Risk Profiling of Malaria Epidemiology in Rural Bangladesh
SCHAUGHENCY-DISSERTATION-2016.pdf (58.73Mb) (embargoed until: 2020-12-01)
Schaughency, Katherine Chunmin Lin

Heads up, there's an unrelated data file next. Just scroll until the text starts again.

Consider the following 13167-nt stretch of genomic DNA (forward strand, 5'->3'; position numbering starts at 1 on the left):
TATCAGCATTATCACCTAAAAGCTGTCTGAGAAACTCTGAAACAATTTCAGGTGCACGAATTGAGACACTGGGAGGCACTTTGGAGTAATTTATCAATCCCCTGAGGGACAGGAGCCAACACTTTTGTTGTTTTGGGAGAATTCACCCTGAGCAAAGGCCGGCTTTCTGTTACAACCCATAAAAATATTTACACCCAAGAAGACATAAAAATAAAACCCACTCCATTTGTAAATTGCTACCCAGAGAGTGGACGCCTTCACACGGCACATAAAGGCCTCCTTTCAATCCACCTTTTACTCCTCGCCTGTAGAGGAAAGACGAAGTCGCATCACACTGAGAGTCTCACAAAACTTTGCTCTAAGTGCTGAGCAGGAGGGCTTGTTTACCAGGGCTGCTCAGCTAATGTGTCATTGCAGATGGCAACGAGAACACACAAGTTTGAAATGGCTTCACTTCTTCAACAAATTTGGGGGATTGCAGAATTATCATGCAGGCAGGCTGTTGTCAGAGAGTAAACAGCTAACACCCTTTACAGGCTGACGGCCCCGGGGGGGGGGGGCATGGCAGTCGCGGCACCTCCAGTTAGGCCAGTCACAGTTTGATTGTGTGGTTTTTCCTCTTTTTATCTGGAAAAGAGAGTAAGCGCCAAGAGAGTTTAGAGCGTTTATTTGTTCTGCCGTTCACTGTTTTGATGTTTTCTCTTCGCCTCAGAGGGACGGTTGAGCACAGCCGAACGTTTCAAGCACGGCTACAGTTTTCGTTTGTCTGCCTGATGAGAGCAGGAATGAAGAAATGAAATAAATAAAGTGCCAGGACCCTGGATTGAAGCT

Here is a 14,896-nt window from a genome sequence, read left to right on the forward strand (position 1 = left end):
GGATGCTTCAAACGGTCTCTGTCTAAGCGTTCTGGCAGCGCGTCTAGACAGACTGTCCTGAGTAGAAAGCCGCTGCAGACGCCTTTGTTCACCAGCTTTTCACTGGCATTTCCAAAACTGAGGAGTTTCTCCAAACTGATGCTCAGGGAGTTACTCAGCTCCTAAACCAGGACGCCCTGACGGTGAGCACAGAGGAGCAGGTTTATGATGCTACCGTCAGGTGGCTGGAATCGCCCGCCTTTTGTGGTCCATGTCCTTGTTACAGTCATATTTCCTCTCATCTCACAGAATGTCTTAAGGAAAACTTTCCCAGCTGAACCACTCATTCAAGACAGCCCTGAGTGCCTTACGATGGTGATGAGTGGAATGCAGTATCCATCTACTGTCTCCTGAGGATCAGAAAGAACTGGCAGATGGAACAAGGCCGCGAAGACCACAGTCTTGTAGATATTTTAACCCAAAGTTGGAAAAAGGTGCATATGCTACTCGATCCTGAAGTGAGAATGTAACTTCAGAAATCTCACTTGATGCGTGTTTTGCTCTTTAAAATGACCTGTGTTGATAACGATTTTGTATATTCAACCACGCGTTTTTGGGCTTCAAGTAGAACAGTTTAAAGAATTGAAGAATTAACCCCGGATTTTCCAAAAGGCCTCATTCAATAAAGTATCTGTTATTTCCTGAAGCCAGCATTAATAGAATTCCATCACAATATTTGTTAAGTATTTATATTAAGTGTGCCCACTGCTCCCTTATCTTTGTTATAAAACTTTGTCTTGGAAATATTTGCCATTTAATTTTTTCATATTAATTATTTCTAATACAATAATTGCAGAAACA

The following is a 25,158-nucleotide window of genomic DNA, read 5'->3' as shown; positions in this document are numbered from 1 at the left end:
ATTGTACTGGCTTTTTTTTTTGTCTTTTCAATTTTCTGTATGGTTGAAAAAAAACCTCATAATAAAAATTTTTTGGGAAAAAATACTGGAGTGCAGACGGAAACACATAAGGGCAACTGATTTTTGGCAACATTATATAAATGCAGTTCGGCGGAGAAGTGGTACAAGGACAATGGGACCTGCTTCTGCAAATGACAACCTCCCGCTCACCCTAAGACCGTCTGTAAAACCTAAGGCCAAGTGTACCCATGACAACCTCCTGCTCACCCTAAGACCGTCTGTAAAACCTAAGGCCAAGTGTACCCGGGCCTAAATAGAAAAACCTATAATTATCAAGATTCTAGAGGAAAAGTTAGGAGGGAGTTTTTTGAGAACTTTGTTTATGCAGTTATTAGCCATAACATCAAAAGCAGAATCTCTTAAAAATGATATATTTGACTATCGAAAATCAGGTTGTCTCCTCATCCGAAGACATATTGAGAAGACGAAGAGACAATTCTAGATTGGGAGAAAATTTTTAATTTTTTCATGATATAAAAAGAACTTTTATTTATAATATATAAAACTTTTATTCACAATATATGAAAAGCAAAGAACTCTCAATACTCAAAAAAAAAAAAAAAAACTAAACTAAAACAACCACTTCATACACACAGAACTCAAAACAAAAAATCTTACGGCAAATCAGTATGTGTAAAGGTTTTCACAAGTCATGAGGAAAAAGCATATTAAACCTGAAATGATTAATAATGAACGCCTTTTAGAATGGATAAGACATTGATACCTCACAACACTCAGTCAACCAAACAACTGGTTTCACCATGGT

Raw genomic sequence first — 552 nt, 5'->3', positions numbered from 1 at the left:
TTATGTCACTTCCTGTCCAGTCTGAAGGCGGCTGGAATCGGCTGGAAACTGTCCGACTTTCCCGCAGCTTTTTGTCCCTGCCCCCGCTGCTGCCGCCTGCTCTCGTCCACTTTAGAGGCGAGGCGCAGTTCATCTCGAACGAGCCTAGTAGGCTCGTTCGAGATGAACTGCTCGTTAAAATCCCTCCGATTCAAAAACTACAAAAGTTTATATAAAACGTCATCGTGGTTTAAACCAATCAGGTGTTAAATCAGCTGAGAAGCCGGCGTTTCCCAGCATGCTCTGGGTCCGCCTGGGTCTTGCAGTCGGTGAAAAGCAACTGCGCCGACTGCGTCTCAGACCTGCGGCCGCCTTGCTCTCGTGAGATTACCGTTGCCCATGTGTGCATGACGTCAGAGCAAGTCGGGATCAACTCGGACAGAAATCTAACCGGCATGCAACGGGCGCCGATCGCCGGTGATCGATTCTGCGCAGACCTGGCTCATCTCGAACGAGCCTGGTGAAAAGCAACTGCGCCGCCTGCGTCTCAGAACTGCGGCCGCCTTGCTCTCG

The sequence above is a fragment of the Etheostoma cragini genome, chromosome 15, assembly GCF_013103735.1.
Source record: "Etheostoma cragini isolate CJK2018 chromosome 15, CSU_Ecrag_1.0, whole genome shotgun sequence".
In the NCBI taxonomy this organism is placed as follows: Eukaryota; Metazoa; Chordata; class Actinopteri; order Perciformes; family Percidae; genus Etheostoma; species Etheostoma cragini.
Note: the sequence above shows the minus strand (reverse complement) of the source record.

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Background. Of 214 million estimated new malaria cases worldwide in 2015, 10% were from south-east Asia. Bangladesh is one of the 95 countries with ongoing malaria transmission. Of 13 malaria endemic districts in Bangladesh, Bandarban District---located in Chittagong Hill Tracts---has one of the highest malaria prevalence. This dissertation aimed to study risk factors associated with malaria endemicity and provide risk profiles of malaria epidemiology of the area. Methods. This dissertation was conducted under Mapping Malaria Epidemiology Project, a prospectively surveillance project, in Bandarban, Bangladesh from 2009 to 2013. There were 5,006 households and 22,325 individuals resided in Bandarban Study Area, which included Kuhalong Union and Rajbila Union. We used logistic regressions to model field performance of FalciVax Rapid Diagnostic Test (RDT) against Giemsa-stained microscopy (Chapter 3). How levels of Plasmodium falciparum density were associated with malaria symptoms was analyzed by logistic regressions (Chapter 4). Linear regressions were used to examine the relationship between household building materials and average number of Anopheles mosquitoes found at households at night (Chapter 5). Finally, we conducted Generalized Estimating Equation (GEE) Poisson regression models to study how living standards (e.g. 33 durable assets and household building materials) would be associated with malaria incidence (Chapter 6). Results. Among 616 Plasmodium falciparum tested individuals, 529 of them were malaria positive. Overall, sensitivity, specificity, positive and negative predictive values of FalciVax RDT were 99.6% (527/529), 33.3% (29/87), 90.1% (527/585) and 93.5% (29/31), respectively. Being 30 years old or above, not having measured fever during malaria diagnosis, having symptom duration for more than 6 days, having self-reported fever at night, and not having self-reported fever with sweating were related to having lower level of Plasmodium falciparum parasite density (i.e. parasite density below median (5400 parasites/μl)). Approximately 5 Anopheles mosquitoes were found per night per household. Using mud as a building material (wall: N = 123 households (HHs), 95% CI: [0.31, 1.74]; partition: N = 119 HHs, 95% CI: [0.24, 1.70]; floor: N = 420 HHs, 95% CI: [0.15, 1.15]), comparing to the use of "bamboo", was associated with a higher number of Anopheles mosquitoes found at households at night. Having "bamboo" as a wall, partition and flooring material, having "corrugated tin or iron sheet" as a roofing material, as well as having "elevated ground floor at home" were related to elevated malaria incidence comparing to other types of building materials. Discussion. With smaller sample size in stratum specific category, logistic regression could provide smoother estimates of sensitivity, specificity and predictive values. Sensitivity and specificity of rapid diagnostic devices were previously assumed to be independent from prevalence of malaria. Our field performance study may had shown otherwise. Future studies are needed to examine the assumption. How to utilize identified risk factors to integrate case awareness, reactive case search and hot spot analysis is essential to reduce malaria transmission in the study area. Although having some "mud" or "Bamboo" as part of building materials did not significantly change the overall Anopheles population, species specific preferences among Anopheles mosquitoes should be further studied. Although many factors were identified as risk factors for malaria incidence, the link among building materials, mosquitoes and malaria incidence, should be further explored.